These seven words –  faith, hope, charity, fortitude, justice, prudence and temperance are as good as any to describe the experience of cancer at Christmas, the dirty mark it left on 2012 and my attempts to erase it.  I like things to be relatively clean and tidy, not perfect but passable.  Cancer doesn’t fit that bill:


CleanAdverb – so as to be free from dirt, marks, or unwanted matter.                   Adjective – free from irregularities, having a smooth edge or surface.


Tidy: Verb – bring order to, arrange neatly.  Adjective – arranged neatly and in order.


I’m no longer free from marks or irregularities nor am I arranged neatly and in order.  My treatment plan is designed to eradicate unwanted matter but there are no guarantees. I aim to be passable in 2013 hence my theme for today is Faith. 


Detecting that there’s something wrong with our bodies calls for faith.  Faith that we’ve a relatively good idea about what we look and feel like, what’s normal and abnormal. Without this underlying faith I’d have faced a heap more trouble this year.  The trouble I found myself in was trouble enough.   Unlike crustaceans and salamanders we can’t regenerate body parts and we can’t operate on ourselves so we have to place our faith in the medical profession; sometimes its a challenge.  I received a clean bill of health in January 2012. What if I’d ignored the inner voice whispering “there’s something wrong” until  January 2013?  It’s almost too scary to contemplate.


Fortunately I trusted my instincts and returned to the medics; unfortunately they confirmed my concerns. Diagnosis is one thing but treatment is quite another.  There’s so much to weigh-up at a time when rational thought can be displaced by disbelief.  More faith was required – to remain positive, chose the optimal treatment pathway, believe surgery and harsh chemotherapy would do the job (without killing me in the process or disabling me for the rest of my life).


These are big decisions that medical science can inform but as yet no-one is equipped to fully underwrite.  Alone with the knowledge that any choice I made would be life-changing called for a leap of faith. The maze that is cancer and its treatment meant I’d either find myself on solid ground or I’d need to learn to fly PDQ.


Cancer treatment, particularly chemotherapy, is challenging.  Being confined to a physical body undergoing chemical warfare and death at a multi-cellular level on a regular basis isn’t an everyday experience (thank goodness).  Things fall off – hair, eyelashes, nails; other things stop functioning – healing processes, skin renewal, the immune system.  I learned how to fly to combat an extended period of imprisonment in a body I barely recognised that’s ill-equipped to do the things I want to do.  Flying combines a good deal of faith that in time, things will repair themselves with the knowledge that I can think myself free.  Free from needles, free from chemicals, free from hospitals, physical impairments and pain.  My physical body may well be dying at a rapid pace on a regular basis but it doesn’t mean my spirit has to follow suit.  It can be anywhere it wants to be.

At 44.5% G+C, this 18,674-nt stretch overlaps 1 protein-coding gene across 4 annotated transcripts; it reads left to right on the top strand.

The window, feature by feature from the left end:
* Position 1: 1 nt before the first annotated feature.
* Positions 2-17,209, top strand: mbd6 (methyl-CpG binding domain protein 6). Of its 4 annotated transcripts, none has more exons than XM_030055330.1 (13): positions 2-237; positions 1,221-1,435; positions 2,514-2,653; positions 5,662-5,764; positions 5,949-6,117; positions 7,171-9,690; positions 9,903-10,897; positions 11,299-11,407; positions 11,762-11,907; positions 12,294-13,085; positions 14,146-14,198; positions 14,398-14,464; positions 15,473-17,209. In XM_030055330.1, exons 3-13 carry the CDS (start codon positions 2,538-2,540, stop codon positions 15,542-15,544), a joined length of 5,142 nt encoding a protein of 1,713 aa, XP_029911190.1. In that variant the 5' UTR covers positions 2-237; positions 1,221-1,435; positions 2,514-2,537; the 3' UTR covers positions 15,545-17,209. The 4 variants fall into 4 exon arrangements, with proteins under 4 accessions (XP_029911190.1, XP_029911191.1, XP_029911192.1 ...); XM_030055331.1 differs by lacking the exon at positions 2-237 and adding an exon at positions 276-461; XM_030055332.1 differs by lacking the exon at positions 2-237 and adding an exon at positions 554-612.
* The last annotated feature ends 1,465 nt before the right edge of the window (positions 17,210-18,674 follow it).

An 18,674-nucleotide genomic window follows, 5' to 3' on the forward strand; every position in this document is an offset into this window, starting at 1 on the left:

Christmas with cancer has been quite different to other Christmases. Socialising in crowded places is off-limits and visiting or receiving visitors is only possible if people are fit and well.  I’m happy in my own company but I never imagined being a hermit and this Christmas is proving unusually reclusive due to the need to avoid germs. Waking on Christmas morning in the knowledge that I’d be back at chemo camp in three days, on steroids again within 48 hours and doing a human pincushion impression several times before the week was through also put a slightly different complexion on things.  It would have been easy to dwell on  these less than festive thoughts but they’d have stolen the spirit of Christmas.  I set them aside, had faith that I could ignore them and went about making it an enjoyable day for the sake of my family.  My mission was accomplished  – they enjoyed it and that’s all I asked, with the help of a little faith.

In spite of this year’s difficulties, having faith that I could overcome adversity and in the abilities of those who care for me has enabled me to jump some significant hurdles while remaining relatively unscathed.

Tomorrow I’ll reflect with justice as my theme.